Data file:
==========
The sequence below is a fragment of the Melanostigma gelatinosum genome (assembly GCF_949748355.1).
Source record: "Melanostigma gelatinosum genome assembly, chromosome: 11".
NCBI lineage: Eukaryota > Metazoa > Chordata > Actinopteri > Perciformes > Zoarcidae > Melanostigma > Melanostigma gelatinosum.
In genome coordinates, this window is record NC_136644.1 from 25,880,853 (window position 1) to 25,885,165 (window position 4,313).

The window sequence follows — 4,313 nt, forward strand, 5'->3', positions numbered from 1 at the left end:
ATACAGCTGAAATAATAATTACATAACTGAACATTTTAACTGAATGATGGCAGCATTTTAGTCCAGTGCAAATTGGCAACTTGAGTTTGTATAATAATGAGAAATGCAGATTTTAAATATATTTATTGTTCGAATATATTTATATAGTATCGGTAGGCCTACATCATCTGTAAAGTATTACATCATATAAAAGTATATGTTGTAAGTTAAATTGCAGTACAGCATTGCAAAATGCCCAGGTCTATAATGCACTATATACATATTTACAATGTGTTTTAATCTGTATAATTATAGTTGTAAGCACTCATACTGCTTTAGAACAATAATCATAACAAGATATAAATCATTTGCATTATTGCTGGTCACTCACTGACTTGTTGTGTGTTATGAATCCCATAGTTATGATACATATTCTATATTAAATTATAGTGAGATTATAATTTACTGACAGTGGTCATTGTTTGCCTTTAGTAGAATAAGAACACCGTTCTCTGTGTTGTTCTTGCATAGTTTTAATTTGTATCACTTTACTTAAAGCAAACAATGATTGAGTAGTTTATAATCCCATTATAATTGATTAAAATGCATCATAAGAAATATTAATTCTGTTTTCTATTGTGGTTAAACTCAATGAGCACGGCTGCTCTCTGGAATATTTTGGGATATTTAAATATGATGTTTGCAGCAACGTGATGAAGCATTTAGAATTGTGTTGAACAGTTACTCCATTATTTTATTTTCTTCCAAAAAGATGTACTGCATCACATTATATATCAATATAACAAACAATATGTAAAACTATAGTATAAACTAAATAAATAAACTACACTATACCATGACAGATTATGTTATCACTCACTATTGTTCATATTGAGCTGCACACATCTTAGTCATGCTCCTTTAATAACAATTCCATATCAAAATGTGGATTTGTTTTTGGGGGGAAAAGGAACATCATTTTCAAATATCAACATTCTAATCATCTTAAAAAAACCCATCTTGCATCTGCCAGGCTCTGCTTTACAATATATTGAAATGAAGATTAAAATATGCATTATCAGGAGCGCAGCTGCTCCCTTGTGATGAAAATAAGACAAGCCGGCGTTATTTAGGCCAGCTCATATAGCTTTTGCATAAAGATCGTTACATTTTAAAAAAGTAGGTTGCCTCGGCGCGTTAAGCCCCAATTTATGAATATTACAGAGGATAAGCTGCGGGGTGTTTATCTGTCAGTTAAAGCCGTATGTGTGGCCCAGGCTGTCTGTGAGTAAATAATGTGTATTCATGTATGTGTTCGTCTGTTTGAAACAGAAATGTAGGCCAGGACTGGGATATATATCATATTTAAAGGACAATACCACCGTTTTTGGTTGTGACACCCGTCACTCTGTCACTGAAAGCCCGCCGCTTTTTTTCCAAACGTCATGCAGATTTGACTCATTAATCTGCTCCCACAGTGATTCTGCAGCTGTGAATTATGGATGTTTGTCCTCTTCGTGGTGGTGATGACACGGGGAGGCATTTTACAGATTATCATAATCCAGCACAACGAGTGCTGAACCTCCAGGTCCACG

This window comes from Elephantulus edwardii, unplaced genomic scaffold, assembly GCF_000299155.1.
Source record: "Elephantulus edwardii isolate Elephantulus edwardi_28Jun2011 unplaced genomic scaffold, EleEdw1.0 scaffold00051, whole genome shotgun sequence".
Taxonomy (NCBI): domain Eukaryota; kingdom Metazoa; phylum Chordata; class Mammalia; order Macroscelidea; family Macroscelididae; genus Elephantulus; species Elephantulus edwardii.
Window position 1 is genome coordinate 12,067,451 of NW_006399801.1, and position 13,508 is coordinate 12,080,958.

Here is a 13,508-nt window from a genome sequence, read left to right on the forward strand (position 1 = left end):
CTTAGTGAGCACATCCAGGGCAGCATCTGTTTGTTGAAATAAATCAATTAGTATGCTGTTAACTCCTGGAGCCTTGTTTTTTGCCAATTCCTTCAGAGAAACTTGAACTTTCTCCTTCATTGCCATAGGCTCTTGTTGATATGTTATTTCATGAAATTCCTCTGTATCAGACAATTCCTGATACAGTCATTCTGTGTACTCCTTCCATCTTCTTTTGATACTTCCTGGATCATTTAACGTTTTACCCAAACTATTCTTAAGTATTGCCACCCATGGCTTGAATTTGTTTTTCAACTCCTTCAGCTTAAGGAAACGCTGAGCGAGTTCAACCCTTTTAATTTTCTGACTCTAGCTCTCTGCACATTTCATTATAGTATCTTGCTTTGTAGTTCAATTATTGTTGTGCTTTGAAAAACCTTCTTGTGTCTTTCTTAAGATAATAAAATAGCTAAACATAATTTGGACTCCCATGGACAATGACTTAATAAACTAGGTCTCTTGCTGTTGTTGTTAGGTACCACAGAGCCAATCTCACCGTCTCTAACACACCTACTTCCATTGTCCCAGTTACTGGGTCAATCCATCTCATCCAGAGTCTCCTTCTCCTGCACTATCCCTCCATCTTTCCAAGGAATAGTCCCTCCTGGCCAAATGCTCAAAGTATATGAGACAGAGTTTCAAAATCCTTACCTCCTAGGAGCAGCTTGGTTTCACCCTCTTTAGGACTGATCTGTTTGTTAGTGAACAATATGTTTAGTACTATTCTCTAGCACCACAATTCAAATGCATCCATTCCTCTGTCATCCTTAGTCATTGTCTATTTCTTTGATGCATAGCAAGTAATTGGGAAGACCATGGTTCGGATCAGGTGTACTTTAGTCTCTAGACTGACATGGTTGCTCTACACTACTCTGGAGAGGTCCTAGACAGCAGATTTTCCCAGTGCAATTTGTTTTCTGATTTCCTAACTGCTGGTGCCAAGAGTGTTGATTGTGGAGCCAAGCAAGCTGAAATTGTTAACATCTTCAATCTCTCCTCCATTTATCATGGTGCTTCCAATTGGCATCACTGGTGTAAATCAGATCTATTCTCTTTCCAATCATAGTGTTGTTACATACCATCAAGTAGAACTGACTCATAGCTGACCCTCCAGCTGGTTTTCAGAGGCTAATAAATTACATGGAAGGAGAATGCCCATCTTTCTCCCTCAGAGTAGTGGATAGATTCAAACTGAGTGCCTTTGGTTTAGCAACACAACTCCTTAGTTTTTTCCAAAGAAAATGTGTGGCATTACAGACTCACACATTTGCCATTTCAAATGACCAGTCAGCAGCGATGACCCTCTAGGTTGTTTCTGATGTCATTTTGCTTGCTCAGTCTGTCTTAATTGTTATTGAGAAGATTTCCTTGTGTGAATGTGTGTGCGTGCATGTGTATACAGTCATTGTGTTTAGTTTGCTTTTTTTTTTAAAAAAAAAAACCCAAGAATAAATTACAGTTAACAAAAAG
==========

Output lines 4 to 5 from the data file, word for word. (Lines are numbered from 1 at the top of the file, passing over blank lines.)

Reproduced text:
In genome coordinates, this window is record NC_136644.1 from 25,880,853 (window position 1) to 25,885,165 (window position 4,313).

The window sequence follows — 4,313 nt, forward strand, 5'->3', positions numbered from 1 at the left end: